MASHPEE, Mass. — A vast majority of Wampanoag, the first tribe to be devastated by British invaders’ violence and disease, refuse to come back to the table to relive history with those in nearby Plymouth, almost 400 years after the first Thanksgiving.
Americans are the “beneficiaries of injustice,” said Wampanoag tribal elder Tall Oak, 78, at a Saturday event on tribal land for Thanks Giving — not to be confused with Thanksgiving. He and many other Wampanoag believe the U.S. holiday whitewashes the decimation of his and other Native peoples in the centuries that followed that fabled meal shared by his ancestors and the Pilgrims in 1621. Still, it's not the Wampanoag’s responsibility to teach Americans that their forefathers were imperialists, he said.
Tall Oak, who decades ago stopped using his legal "slave name" Everett Weeden Jr., is one of many tribal elders and officials who disapprove of the Wampanoag participating in Plymouth Thanksgiving events. The tribe's council has in recent years ruled against formal participation in such festivities. But some members have a desire to tell their story themselves, and with the tribe suffering from 49 percent unemployment and mired in Cape Cod's seasonal tourist economy, some members find themselves joining Plymouth’s booming Thanksgiving and Pilgrim heritage industry, which generates some $350 million a year in tourism revenues and is growing at an average annual rate of 3 percent.
Some Wampanoag see those who choose to participate as collaborators.
In a gymnasium at the Wampanoag’s freshly built tribal government complex in Mashpee, after finishing a buffet lunch of traditional foods like freshly hunted raccoon and oysters, Tall Oak saw one of his grandsons, an 18-year-old who hours earlier marched in Plymouth’s annual Thanksgiving parade.
“You came here after being a sellout and marching in the Pilgrim parade,” Tall Oak says loudly enough, with a chilling but sweet smile across his face. The tribal elder drips with buttons and stickers, some from President Barack Obama's 2012 re-election campaign, others commemorating moments in the American Indian Movement he helped launch in the 1970s. Tall Oak and fellow activists inaugurated in 1970 what Native Americans across the country now call the Day of Mourning — held on Thanksgiving to counter narratives that many say downplay the massacre and subjugation of the Wampanoag and other Native Americans.
Today the spirit of the Day of Mourning is observed across Native America. Jennifer Nez Denetdale, a University of New Mexico professor and noted authority on indigenous issues, said, “Holidays like Thanksgiving continue to perpetuate the myth of ‘The Indians welcomed us and fed us, so we have a justification for being here on stolen land.’”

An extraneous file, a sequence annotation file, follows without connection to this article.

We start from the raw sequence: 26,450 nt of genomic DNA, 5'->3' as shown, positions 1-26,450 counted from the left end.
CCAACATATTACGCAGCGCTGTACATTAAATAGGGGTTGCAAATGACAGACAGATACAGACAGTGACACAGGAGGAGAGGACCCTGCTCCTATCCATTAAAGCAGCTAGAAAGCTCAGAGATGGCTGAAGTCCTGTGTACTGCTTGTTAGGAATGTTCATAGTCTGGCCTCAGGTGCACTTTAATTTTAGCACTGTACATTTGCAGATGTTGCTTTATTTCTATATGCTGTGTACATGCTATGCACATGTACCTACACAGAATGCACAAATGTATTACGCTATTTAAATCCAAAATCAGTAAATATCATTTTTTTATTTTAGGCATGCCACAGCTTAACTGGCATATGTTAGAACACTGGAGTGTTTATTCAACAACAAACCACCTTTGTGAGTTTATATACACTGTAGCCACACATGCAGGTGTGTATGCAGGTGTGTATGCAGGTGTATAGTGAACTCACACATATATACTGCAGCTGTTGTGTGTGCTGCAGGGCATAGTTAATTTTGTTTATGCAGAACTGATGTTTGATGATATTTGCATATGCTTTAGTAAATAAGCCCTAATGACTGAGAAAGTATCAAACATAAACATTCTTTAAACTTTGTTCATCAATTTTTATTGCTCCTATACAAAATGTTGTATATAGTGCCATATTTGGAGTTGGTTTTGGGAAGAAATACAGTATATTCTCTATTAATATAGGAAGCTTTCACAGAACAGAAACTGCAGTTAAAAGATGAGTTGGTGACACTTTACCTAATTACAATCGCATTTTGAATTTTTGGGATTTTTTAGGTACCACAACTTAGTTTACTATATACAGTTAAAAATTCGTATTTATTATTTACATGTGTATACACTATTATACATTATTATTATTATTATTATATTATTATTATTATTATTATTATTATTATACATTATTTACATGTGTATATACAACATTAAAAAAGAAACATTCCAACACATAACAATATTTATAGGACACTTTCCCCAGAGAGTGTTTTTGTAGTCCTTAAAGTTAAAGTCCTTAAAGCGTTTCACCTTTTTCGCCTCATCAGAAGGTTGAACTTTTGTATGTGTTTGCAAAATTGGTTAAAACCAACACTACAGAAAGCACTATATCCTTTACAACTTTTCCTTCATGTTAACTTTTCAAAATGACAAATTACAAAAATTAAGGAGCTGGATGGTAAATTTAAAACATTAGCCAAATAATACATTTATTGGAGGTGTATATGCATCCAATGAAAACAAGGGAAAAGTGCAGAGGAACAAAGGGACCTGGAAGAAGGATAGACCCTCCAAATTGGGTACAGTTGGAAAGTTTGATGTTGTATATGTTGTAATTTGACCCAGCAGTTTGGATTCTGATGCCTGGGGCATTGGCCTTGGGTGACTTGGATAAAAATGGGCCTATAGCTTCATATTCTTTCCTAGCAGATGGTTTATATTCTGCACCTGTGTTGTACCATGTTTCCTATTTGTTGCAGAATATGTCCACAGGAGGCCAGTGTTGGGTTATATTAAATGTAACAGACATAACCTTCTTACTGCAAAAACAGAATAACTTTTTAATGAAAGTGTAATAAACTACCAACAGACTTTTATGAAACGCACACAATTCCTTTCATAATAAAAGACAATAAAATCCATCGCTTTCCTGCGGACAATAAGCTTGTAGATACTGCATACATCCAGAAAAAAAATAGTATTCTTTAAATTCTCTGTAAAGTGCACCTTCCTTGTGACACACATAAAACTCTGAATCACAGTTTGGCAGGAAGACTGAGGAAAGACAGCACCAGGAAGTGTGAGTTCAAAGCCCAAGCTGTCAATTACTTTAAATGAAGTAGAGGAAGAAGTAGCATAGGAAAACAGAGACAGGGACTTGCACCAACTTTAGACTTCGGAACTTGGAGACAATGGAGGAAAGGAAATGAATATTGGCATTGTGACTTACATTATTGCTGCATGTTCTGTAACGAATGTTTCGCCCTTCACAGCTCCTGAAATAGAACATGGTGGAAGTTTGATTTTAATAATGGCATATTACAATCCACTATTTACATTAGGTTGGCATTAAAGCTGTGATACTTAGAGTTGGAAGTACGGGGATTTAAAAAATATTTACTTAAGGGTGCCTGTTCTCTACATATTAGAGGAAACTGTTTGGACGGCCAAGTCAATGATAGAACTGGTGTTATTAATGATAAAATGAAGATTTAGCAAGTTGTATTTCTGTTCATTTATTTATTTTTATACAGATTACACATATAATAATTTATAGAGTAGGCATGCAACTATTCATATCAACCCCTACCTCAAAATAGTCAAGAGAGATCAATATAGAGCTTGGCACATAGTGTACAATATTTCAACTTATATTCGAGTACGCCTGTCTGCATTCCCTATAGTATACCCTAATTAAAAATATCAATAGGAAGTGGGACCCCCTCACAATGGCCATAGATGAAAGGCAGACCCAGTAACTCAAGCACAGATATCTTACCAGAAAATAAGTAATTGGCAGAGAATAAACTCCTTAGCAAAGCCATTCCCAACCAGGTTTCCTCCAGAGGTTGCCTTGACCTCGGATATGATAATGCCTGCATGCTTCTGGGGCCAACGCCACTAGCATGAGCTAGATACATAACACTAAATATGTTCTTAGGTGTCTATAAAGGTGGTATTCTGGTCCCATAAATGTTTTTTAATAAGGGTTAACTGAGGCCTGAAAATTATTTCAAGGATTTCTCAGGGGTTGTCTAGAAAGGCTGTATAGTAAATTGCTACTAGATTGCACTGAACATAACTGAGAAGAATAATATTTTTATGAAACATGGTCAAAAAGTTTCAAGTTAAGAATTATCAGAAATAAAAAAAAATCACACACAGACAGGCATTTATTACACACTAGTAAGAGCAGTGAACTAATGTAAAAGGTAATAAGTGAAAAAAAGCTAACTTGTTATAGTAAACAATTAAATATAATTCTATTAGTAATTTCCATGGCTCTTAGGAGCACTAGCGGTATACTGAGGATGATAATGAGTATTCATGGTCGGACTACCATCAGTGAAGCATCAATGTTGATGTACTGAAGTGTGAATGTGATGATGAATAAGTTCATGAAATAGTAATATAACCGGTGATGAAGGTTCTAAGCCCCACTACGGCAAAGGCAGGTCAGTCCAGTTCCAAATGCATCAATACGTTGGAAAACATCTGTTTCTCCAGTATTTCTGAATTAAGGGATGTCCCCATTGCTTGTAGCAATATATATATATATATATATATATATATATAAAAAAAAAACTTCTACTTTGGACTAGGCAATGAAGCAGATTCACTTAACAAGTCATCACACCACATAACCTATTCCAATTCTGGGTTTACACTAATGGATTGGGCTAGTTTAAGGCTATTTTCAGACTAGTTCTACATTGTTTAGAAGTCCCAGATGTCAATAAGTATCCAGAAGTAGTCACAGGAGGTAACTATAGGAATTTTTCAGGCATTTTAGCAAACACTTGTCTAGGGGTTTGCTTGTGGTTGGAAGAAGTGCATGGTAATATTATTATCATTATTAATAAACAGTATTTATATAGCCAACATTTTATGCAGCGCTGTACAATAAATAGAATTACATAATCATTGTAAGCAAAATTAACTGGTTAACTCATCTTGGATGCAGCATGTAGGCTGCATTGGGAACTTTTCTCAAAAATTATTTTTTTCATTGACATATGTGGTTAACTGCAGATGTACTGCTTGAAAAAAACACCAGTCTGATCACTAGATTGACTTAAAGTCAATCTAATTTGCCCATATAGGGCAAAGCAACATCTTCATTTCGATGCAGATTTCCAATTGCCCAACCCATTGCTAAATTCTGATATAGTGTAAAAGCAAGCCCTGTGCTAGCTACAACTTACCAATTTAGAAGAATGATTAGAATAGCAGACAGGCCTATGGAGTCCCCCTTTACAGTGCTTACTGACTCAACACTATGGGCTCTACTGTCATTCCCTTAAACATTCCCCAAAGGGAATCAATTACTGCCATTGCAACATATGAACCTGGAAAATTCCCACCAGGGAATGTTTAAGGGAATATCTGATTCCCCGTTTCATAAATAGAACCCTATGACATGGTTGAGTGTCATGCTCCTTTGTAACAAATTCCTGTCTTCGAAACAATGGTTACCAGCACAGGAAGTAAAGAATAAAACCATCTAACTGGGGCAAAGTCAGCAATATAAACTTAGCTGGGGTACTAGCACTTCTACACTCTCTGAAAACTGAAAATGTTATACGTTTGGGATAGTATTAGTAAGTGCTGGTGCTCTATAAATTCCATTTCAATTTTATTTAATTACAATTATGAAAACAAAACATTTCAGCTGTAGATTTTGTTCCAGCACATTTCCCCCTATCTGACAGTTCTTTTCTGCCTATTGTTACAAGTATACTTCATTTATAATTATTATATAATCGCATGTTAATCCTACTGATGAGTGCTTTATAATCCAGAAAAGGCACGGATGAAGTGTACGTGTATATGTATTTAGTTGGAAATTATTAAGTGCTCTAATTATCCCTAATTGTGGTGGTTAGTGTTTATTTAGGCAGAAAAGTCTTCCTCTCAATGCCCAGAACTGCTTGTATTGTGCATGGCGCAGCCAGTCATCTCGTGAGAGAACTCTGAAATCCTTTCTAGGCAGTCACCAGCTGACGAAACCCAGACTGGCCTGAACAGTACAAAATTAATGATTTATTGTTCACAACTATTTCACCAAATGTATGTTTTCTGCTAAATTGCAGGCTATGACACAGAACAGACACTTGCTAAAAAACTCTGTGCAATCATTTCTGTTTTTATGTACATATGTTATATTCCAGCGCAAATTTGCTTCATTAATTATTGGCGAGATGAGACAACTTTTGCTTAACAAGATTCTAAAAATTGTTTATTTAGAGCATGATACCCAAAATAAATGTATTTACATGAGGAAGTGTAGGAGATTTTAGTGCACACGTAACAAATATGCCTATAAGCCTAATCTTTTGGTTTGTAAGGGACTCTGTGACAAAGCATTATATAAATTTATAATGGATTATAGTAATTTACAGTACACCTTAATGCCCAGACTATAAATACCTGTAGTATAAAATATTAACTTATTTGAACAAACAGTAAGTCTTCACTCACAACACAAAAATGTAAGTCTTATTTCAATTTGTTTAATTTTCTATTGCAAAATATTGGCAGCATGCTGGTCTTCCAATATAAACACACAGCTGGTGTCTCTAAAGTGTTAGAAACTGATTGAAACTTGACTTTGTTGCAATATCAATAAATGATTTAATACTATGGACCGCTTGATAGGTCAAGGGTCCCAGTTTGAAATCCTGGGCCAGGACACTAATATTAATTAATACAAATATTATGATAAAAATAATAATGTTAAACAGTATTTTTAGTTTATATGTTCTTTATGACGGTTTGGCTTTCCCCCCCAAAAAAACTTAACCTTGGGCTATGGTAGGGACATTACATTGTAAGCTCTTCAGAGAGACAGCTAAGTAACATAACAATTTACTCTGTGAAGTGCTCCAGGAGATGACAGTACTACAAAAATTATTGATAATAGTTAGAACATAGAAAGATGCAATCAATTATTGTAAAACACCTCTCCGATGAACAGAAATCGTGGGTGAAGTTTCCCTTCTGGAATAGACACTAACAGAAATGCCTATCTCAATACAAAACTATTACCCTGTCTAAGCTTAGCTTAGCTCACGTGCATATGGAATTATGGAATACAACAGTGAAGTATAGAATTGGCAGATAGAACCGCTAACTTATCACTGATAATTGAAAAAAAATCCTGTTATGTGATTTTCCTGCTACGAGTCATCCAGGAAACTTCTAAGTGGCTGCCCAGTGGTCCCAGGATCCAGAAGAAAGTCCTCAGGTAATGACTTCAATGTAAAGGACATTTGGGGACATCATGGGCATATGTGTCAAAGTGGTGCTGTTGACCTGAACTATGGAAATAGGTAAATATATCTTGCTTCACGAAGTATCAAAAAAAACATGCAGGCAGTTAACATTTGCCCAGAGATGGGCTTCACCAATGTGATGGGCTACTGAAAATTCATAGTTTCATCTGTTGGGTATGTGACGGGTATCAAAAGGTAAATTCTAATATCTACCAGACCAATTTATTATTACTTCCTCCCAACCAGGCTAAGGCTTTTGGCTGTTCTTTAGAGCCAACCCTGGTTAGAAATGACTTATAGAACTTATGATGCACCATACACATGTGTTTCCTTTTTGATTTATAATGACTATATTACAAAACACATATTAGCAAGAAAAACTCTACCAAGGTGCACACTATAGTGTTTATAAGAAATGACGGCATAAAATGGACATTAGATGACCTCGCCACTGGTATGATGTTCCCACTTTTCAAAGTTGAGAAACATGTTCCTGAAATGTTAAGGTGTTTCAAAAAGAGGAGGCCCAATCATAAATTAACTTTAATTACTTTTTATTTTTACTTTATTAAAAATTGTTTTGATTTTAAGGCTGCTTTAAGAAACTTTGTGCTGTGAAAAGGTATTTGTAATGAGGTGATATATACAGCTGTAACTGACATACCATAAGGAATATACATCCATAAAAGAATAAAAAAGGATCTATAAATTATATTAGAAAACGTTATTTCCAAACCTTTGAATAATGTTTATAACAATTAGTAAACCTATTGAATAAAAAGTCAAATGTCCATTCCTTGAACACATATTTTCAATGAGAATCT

“Indigenous nations and its people remain under assault by the U.S. government,” said Denetdale, a Navajo, adding that the oppression of indigenous peoples “has not ended, [but] so too has our resistance continued.”
Tall Oak hopes observing the spirit of the Day of Mourning will help his grandchildren transmit his indignation to his descendants. “I've been on his case,” he said of his grandson. “He knows where I'm coming from.”
Another of Tall Oak's grandsons and one of the tribe’s youth leaders, Brian Weeden, 21, said he would never participate in Plymouth’s parades and other Thanksgiving festivities against his grandfather’s and the tribe’s wishes.
“Individually, I think we should participate, but then again, I don’t feel comfortable supporting that if my tribe isn’t behind me. We take our guidance from the leaders,” he said.
Plymouth tourism officials are gearing up for 2020, the 400th anniversary of the Pilgrims’ landed at Plymouth Rock, when flocks of tourists are expected to converge in “America’s hometown” to commemorate their arrival.
Paula Peters, a Wampanoag entrepreneur who this year launched an exhibit at the Plymouth Public Library about a group of Wampanoag who were kidnapped and sold into slavery years before the first Thanksgiving, will sit on the commemoration planning committee, Plymouth 400.
“They had been trying to get a Native person to sit on that board for a number of years,” she said. “There was resistance in the community — people not wanting to be part of something that’s primarily about the arrival of the Mayflower that had a profound impact on our people, our way of life for generations to come.”
Peters said she joined after much consideration but observed that this year is already a 400th anniversary for Wampanoag. Her exhibit, “Captured: 1614,” launched with Plymouth 400 at the Plymouth Public Library this year and expected to evolve until 2020, commemorates 20 Wampanoag men who were kidnapped by British invaders and taken to Britain. Squanto, a Wampanoag who American lore often holds miraculously spoke English with the Pilgrims when they arrived, learned his English while in captivity in Britain, the exhibit shows.
“In a village of 2,000, taking away 20 men had a huge impact. The exhibit is in part an impact statement,” she said. The insurmountable loss “was a harbinger of what was to come in many ways.”
Vernon “Silent Drum” Lopez, the tribe’s 92-year-old chief, narrated one of the exhibit videos, despite the tribal government’s official decision not to participate. “To have his voice recorded on that, for me, was one of the greatest sources of pride,” Peters said.